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Diana Beresford-Kroeger : Life In and Out of the Arboretum


She is more comfortable on her 400 acre research garden, filled with rare and endangered plants, trees and grasses, studying and writing than she is traveling and speaking. These days, botanist, and medicinal bio-chemist, Diana Beresford Kroeger, author of five books including Canadian best-seller, “The Global Forest,” feels the call to speak on the importance of trees, forests, and the Earth’s health, our life-line. Our personal health is directly tied to the health of the planet.

With her Irish dialect, soft-spoken Diana may not at first sound like an ardent environmentalist. Her strong connection to the trees has her out of the quiet forests she loves and out front in center speaking about them. She refers to hearing the whisper of the trees, and in “The Global Forest” tells us “trees are the lungs of the Earth,” providing us the air we breathe, and cleaning the air of environmental toxins. Our survival is dependent on the survival of the forests. She is on a mission to educate us on the importance of the Boreal Forest, or Taiga as it is called in Russia. According to Diana, the Boreal Forest, which begins in the uppermost United States extending into most of Canada, and covering most of northern Russia, is as every bit as vital as the hot, dense rain forests. The majority of the Boreal Forest is in the coldest regions, or Tundra, of the world and contains evergreen, coniferous trees which perform a number of services for humans.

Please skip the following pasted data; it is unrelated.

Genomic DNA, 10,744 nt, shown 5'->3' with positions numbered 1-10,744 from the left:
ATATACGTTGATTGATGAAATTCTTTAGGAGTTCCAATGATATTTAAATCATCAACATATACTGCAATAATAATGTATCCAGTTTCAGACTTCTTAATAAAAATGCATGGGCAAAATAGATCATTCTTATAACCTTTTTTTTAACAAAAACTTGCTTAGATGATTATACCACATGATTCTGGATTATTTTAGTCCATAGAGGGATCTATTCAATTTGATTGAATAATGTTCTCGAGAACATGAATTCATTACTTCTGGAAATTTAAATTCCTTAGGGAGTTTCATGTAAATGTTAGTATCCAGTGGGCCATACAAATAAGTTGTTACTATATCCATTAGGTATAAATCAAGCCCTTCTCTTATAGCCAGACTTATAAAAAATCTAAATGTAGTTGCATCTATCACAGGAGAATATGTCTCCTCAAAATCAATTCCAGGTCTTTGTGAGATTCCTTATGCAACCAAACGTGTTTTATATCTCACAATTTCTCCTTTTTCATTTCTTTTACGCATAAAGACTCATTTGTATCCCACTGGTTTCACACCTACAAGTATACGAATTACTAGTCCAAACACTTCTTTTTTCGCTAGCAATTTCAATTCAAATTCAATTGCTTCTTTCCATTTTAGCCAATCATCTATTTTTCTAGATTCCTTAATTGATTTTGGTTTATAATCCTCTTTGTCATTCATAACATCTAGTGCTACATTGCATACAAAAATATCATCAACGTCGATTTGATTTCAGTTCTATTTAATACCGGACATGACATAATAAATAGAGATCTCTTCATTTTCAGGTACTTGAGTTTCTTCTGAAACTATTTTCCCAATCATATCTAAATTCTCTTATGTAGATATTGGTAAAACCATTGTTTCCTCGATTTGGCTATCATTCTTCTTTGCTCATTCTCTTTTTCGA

Diana is concerned that while Canada has preserved 10 percent of these forests the Canadian government is considering cutting down the remaining 90 percent for industrial logging and this has Diana on an education mission. “We must become aware of our dependency on trees. Not only do they provide us with oxygen, they clean up the air, and provide a vital function to the oceans.” Where humans emit toxins into the air from weapons of war and coal-fired plants, we are removing our filtration system with the removal of the trees. Diana is clear the removal of these forests would contribute greatly to climate increases raising the temperature of the oceans. She speaks to the symbiotic relationship between the oceans and trees.


In her travels, Diana is also a communicator, translating the specifics of science to local people concerned with the future of the forests, and meeting with community organizers. Diana’s work has been recognized and supported by some of the strongest environmentalists in the world such as E.O. Wilson and Bill McKibben.

Talking to Diana is like taking a trip to one of these forests. Her lilting voice and descriptions of her garden take me to a place where things are growing, blooming, emerging all year. I feel as if I am in the arms of a mother telling a wonderful story of the intricacies, interdependencies, and necessities of all life-forms making up the great bio-sphere of life. It is clear these plants and trees have been the muse for Diana’s writing, and the inspiration for her speaking. And I find Diana an inspiration for myself.

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